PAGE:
Resident Evil Revelations Review

by Jose Belmonte
Resident Evil Revelations Review 1

Nothing is absolute in the videogame industry, and Capcom’s Resident Evil series is starting to gain a reputation for its supposed console exclusives that end up appearing in a vast number of platforms shortly after. In the case of Resident Evil: Revelations, the 2012 Nintendo 3DS “exclusive” made the jump to PS3, Xbox 360, and Wii U only a year after, with an HD version that greatly boosted its graphics. Now yet another revision takes the game into the current generation of consoles, with players being offered a ticket to the smoothest trip aboard the Queen Zenobia yet.

At some point between Resident Evil 4 and 5, Jill Valentine and her partner in the BSAA Parker are assigned to a new mission that consists on investigating the disappearance of Chris Redfield and his parter Jessica aboard the luxury cruise ship Queen Zenobia. When Jill and Parker arrive to the location, a deadly silence welcomes them, only broken by the guttural sounds of horrible creatures mutated from the passage and crew. As usual in the series, the mission turns out to be quite different to what they were expecting, and the story explores some personal issues of the characters, like why aren’t Jill and Chris partners anymore?

Revelations takes a very interesting approach to its narrative, which consists on altering the order in which the story is played. That means, every chapter can switch the point of view to a different set of characters in a new location, and even another time. While this could have hurt the pace of the game, in this case it serves to keep the story intriguing and fresh.

This narrative style would have been of no use if the story itself was not interesting, however, Revelations keeps players hooked thanks to the appearance of the iconic original pair of heroes of the franchise, as well as achieving a sense of urgency and high stakes, which is not easy to do when you are telling a story that players know is going to turn out fine for mostly everyone, considering that Jill and Chris are still alive and well in Resident Evil 5.


Newcomers Parker and Jessica are fine additions to the ever-growing cast of the series, although they fail to make a truly memorable impression for better or worse. Parker feels like the most grounded of the two and the one with whom players might develop more empathy, although this doesn’t come as a surprise seeing as his role as the protective partner with a big heart has been unshamedly written imitating Barry’s part in the original Resident Evil. In contrast, Jessica feels more distant and less experienced, and her role in the story is more akin to the weaker link in a love triangle rather than the protagonist of an action game.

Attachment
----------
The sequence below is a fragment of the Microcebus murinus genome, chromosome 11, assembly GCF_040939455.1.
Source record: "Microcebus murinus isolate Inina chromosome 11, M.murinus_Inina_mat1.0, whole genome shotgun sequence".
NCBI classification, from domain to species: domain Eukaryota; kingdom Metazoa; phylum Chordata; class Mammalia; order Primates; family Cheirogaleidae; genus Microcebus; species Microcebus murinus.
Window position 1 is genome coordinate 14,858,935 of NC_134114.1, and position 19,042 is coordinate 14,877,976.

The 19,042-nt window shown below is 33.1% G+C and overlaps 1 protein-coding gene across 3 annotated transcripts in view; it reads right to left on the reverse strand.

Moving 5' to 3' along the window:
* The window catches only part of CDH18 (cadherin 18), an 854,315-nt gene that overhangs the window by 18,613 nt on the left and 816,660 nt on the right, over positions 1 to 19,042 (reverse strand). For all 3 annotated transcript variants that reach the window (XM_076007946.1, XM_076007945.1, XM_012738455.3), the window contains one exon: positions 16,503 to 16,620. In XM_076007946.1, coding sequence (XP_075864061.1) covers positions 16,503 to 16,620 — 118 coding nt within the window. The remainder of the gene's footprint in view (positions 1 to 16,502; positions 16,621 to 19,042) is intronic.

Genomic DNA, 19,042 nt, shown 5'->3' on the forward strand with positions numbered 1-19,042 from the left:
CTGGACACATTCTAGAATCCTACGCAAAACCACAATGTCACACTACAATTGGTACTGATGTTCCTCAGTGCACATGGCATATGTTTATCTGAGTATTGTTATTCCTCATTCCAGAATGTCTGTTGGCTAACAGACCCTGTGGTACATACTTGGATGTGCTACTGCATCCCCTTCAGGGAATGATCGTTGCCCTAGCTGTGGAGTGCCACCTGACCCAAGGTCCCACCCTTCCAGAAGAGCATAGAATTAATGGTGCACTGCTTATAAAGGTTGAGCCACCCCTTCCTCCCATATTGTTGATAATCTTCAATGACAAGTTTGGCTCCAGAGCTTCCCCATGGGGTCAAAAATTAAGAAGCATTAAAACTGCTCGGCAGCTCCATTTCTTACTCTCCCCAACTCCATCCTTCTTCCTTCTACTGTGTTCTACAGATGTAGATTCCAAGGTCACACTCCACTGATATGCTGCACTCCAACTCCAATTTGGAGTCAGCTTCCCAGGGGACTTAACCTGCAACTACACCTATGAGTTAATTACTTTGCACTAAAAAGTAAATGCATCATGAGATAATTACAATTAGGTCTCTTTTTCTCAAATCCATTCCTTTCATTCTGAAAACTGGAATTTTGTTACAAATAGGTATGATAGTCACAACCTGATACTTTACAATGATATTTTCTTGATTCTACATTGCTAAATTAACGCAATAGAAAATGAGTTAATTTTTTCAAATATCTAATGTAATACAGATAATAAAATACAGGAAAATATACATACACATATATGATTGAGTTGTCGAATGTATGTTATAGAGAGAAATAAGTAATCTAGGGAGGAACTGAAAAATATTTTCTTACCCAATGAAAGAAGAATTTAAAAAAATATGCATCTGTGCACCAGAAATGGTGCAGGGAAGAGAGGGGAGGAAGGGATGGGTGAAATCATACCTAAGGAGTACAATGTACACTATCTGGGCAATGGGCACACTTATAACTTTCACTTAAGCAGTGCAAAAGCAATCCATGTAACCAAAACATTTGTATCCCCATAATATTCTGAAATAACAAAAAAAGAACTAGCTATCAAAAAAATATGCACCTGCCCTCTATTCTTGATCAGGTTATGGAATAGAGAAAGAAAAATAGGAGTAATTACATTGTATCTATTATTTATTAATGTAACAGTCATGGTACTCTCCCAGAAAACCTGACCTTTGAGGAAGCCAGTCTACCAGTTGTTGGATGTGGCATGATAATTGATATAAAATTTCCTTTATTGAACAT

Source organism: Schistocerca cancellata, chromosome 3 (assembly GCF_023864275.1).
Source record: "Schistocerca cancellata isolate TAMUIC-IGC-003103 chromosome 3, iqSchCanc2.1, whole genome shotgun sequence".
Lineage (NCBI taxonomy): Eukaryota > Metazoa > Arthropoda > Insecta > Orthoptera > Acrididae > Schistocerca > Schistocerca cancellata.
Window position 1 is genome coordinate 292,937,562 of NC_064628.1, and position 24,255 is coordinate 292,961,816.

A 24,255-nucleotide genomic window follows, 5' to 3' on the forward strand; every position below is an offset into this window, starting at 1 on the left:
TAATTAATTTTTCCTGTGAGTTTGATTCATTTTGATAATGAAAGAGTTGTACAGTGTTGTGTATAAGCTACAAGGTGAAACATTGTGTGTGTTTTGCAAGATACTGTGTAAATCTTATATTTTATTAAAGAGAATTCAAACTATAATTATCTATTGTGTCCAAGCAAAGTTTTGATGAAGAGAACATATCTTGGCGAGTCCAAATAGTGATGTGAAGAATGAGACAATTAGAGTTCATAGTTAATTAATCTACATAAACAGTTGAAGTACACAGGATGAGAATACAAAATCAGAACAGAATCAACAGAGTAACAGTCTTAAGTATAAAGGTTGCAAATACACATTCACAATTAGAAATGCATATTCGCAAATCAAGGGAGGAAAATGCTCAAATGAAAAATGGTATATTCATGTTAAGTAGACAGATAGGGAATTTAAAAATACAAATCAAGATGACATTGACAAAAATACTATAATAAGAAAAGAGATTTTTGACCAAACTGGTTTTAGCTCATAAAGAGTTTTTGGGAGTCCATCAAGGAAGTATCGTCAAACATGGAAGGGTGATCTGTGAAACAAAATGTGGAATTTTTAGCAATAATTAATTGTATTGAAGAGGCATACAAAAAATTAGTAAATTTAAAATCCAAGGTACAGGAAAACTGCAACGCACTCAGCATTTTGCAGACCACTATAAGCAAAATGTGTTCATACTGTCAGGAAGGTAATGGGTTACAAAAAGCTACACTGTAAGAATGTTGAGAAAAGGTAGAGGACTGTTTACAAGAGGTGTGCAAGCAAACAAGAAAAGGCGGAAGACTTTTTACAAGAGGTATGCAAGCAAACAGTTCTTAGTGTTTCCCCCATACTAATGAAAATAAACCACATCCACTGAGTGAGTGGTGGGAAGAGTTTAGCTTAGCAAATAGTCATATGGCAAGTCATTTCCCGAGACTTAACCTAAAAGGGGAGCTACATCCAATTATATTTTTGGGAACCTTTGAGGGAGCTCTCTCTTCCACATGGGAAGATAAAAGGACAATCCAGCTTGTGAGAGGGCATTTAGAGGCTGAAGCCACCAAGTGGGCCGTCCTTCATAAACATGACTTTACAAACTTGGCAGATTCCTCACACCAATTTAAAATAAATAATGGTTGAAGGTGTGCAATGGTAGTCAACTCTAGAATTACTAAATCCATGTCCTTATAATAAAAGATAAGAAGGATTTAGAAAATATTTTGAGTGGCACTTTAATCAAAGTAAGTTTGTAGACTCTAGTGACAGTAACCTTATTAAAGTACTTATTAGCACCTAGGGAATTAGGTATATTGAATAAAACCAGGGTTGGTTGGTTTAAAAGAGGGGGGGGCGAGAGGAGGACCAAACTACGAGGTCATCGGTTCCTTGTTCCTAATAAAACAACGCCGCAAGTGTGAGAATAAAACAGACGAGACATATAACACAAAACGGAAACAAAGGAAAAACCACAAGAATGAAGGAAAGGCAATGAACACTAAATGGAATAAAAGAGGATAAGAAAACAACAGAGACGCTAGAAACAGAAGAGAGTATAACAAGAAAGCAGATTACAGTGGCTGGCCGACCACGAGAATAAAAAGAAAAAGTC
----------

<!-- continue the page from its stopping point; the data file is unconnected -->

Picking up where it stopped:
But Resident Evil Revelations is a story more about organizations and conspiracies rather than character development. The four main heroes belong to the BSAA, a group that actively fights bio-terrorists, and currently accomodates most of the classic protagonists of the series. However, Parker and Jessica are shown in the past as members of the FBC, a commision formed by the government to handle situations of biological threats.

The key to the events of Revelations seems to be in a bio-terrorist incident in the floating city of Terragrigia, which was resolved in a similar way to the Raccoon City outbreak and brought the dissapearance of the bio-terrorist group Il Veltro. However, the new rise of Veltro years later and their focus on revenge seems to put in doubt the FBC’s true role in the Terragrigia incident.

This might sound like a confusing mix of acronyms, and it certainly feels like a way to compensate the simplicity of other parts of the script, but by giving these organizations a bit of a backstory, the game manages to influx some character in them, as well as enriching this post-Umbrella universe. And as the villain group, Veltro feels like a more grounded and realistic player in the current world of the franchise, compared to extravagant individuals like Salazar, Excella, or Derek Simmons.


Capcom conceived the Revelations sub-series as a modest-budget alternative to the mainline games that would try to appeal to fans of the original horror style of the first trilogy, while also retaining the numerous players of the more action-oriented games. The result is a title that does fill out many of the boxes in a horror game’s ‘to do’ list, but it never actually feels like one.

Those elements from the survival horror essence that were put into creating this game are namely a dark, isolated location that plays out like a puzzle, an interesting but easy to follow plot reminiscing of Hollywood films, and a morbid curiosity to see what next monstruosity will be thrown at us.

However, it’s not the same to gather those elements together as to know how to use them. And this is where Revelations falls short from becoming a much more realized proposition. For the most part the Queen Zenobia looks like a beautiful, claustrophobic location, but the generic design of most areas breaks the illusion of being trapped in a real place. This is definitely the aspect hurt the most by the modest graphic origins of the game, as remasters can only go so far into improving the original work. It doesn’t matter much that you find one impressive location every hour of the game when most of the time is spent in tight corridors deliberately dark in order to hide the lack of details.

The simplicity of the layout also affects the difficulty of the puzzles, as the route to find the next key item is usually the only option available, turning a big part of the game into an automatic process of moving forward eliminating any threat on the way.

The game forces players to extensively revisit earlier locations